I currently maintain two blogs, and I’ve also written guest posts for Alan Colmes’s Liberaland blog:

An Open Letter to Steve Poizner and Meg Whitman

GOP Desperate for Midterm Victory Retools Contract with America

Oklahoma GOP Leaders Say “No Thanks” to the Idea of Tea Party Militia

On Twitter, you can find me at I have over 1500 followers (and they’re not all marketing spammers and porn bots).

While working for a San Diego broker/dealer I researched and wrote a procedure manual documenting insurance licensing requirements for all 50 states.


Published Novels

Sleuths of Sorcery (dark fantasy), written with Bart A. Marchand
E-book, $2.99
Print version, $16.95


SOS_cover_400Terjal Rakmir, Headmaster of Cloudreach, is content to spend his days schooling pupils in the Conjurer’s art. However, when a direspawn (a creature brought over from another plane) wreaks havoc, gruesome death and destruction upon the lands, Terjal is immediately pressed into service by Cloudreach’s patron, Lord Vaukmond, Duke of Windemere and Protector of the Realm of Ryndorhn. Lord Vaukmond, the Warrior Duke, distrusts magic yet has no conventional means of destroying the direspawn.

With his former pupil, Aiya Lindsmund (now Adjutant to Lord Vaukmond), and his three Blades, Terjal sets out on a journey which begins at Quitonne, Ryndorhn’s center of power and corruption, to a climactic battle in a deadly swamp guarded by creatures of nightmare.

At Quitonne, they find allies and adversaries. Ally: a disgraced aquamancer who restores his honor by healing the wounded. Adversary: an enigmatic necromancer whose name inspires fear and who controls a legion of undead servants.

At the end of their sojourn, Terjal and Aiya will uncover more than just the identity of the direspawn’s creator. Before the quest is ended, Terjal and Aiya will face forces greater than they could ever have imagined: forces fueled by a bitter, exiled sorcerer and his vengeful protégé.

Read the first seventeen chapters for free.

Where to purchase.

Short Fiction

You can download two of my short stories for free in several e-book formats here:

Steal Often, Live Well (horror)
He drinks your life, not your blood.

It’s mid-19th century England. A young man, bored with his mundane life, meets an ancient man in a seaside pub who offers a gift of endless life…and lives. But is it truly a gift for a restless man, or a burden for tired one?

Barnes & Noble (Nook)
Inkterra (Page Foundry)


Revised (science fiction humor)

Eva was a failed science fiction writer. Instead of gathering Hugo Awards, she had an ever-growing pile of rejection slips on her desk. Convinced that she’d never make it as a successful writer, and contemplating a unique suicide, she met a little green man who made her realize her assumptions were quite wrong.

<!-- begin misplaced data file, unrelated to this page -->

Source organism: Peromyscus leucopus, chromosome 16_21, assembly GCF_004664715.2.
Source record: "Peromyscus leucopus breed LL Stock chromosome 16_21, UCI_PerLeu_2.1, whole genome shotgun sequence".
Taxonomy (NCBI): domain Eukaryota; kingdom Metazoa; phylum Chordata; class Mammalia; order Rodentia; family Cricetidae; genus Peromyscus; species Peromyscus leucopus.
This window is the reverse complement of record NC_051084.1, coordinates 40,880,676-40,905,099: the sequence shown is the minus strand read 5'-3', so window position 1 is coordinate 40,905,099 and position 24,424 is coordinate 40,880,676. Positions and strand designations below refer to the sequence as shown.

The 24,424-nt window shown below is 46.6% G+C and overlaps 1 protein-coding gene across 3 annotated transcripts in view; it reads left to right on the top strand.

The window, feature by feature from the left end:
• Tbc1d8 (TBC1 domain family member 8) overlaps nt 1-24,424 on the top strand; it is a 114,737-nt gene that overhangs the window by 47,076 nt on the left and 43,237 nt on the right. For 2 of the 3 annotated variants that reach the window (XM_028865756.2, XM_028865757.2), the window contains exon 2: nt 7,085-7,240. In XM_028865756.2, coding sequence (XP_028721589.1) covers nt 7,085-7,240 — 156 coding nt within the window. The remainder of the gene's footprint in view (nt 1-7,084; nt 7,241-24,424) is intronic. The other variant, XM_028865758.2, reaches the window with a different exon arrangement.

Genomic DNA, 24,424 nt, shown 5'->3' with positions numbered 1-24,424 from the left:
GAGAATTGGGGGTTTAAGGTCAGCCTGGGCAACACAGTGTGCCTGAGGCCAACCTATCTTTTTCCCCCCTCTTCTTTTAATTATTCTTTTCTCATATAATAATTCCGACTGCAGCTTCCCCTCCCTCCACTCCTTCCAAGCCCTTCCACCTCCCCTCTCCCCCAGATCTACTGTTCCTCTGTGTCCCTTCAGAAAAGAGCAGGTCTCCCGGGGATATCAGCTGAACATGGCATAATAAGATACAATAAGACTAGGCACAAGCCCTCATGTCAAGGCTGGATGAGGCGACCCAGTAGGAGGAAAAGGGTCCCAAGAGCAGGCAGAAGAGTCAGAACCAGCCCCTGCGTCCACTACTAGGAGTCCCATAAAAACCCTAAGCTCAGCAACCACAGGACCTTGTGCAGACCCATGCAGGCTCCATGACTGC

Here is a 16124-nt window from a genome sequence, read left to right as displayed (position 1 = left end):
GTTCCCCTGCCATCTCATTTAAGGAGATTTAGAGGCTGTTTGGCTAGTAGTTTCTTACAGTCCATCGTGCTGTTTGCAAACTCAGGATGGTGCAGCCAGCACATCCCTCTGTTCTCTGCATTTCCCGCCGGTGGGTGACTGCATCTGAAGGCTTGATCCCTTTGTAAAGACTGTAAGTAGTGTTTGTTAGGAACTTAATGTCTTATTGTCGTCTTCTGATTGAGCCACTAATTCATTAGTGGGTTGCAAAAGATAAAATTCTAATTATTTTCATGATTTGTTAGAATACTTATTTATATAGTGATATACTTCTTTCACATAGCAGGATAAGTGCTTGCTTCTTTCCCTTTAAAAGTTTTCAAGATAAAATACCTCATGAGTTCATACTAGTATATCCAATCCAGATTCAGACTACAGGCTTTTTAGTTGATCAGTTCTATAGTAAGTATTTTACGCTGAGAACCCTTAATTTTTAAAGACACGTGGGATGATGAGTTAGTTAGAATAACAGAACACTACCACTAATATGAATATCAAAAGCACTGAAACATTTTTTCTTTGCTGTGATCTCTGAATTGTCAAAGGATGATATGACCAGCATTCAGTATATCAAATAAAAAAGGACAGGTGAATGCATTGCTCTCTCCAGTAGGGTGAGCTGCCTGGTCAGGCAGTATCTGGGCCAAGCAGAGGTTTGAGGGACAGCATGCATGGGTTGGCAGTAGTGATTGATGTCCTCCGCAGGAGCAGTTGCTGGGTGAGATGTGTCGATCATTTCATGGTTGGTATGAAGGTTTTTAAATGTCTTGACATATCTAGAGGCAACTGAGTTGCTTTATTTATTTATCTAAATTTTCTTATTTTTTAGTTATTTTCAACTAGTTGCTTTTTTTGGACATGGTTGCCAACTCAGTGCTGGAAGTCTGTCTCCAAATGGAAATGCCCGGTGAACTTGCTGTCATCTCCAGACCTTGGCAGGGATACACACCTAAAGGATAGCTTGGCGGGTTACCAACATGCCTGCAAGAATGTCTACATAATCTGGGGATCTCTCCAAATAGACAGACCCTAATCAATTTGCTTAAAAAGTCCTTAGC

Barnes & Noble (Nook)
Inkterra (Page Foundry)


Testicle canapé, anyone?

When Japanese artist Mao Sugiyama announced that he’d served up his severed and sauteed ‘nads to paying diners, the second shocker was that there are no laws against cannibalism in Japan. And, apparently, there are few, if any, laws against cannibalism…well…anywhere. There apparently are no formal laws in the United States regarding cannibalism, but if you killed your neighbor and threw him on the barbeque, you’d at least be arrested for murder and desecration of a corpse. Similarly in Canada and most other countries; however, the British outlawed cannibalism in the early 19th century.

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Current Events

World’s wealthiest woman thinks you’re having too much fun to get rich

Gina Rinehart, the world’s richest woman, dispensed the following pearls of wisdom on how to become rich:

“If you’re jealous of those with more money, don’t just sit there and complain. Do something to make more money yourself — spend less time drinking or smoking and socialising, and more time working. Become one of those people who work hard, invest and build, and at the same time create employment and opportunities for others. There is no monopoly on becoming a millionaire.”

Pretty sage advice, wouldn’t you say? Rinehart’s ‘advice’ would have had more meaning had the Australian woman accumulated her billions all by herself. Yep, she’s not a self-made billionaire — she was fast-tracked to her vast wealth thanks to her daddy, Lang Hancock, who presumably spent less time drinking, smoking, and socializing than his less ambitious peers. Her company, Hancock Prospecting, is worth a whopping $30.1 billion. Yes, that’s BILLION. I’m certain with such HUGE coffers, Rinehart can spend all the time she likes drinking, smoking, and socializing since the work of accumulating a ginormous fortune has already been done for her.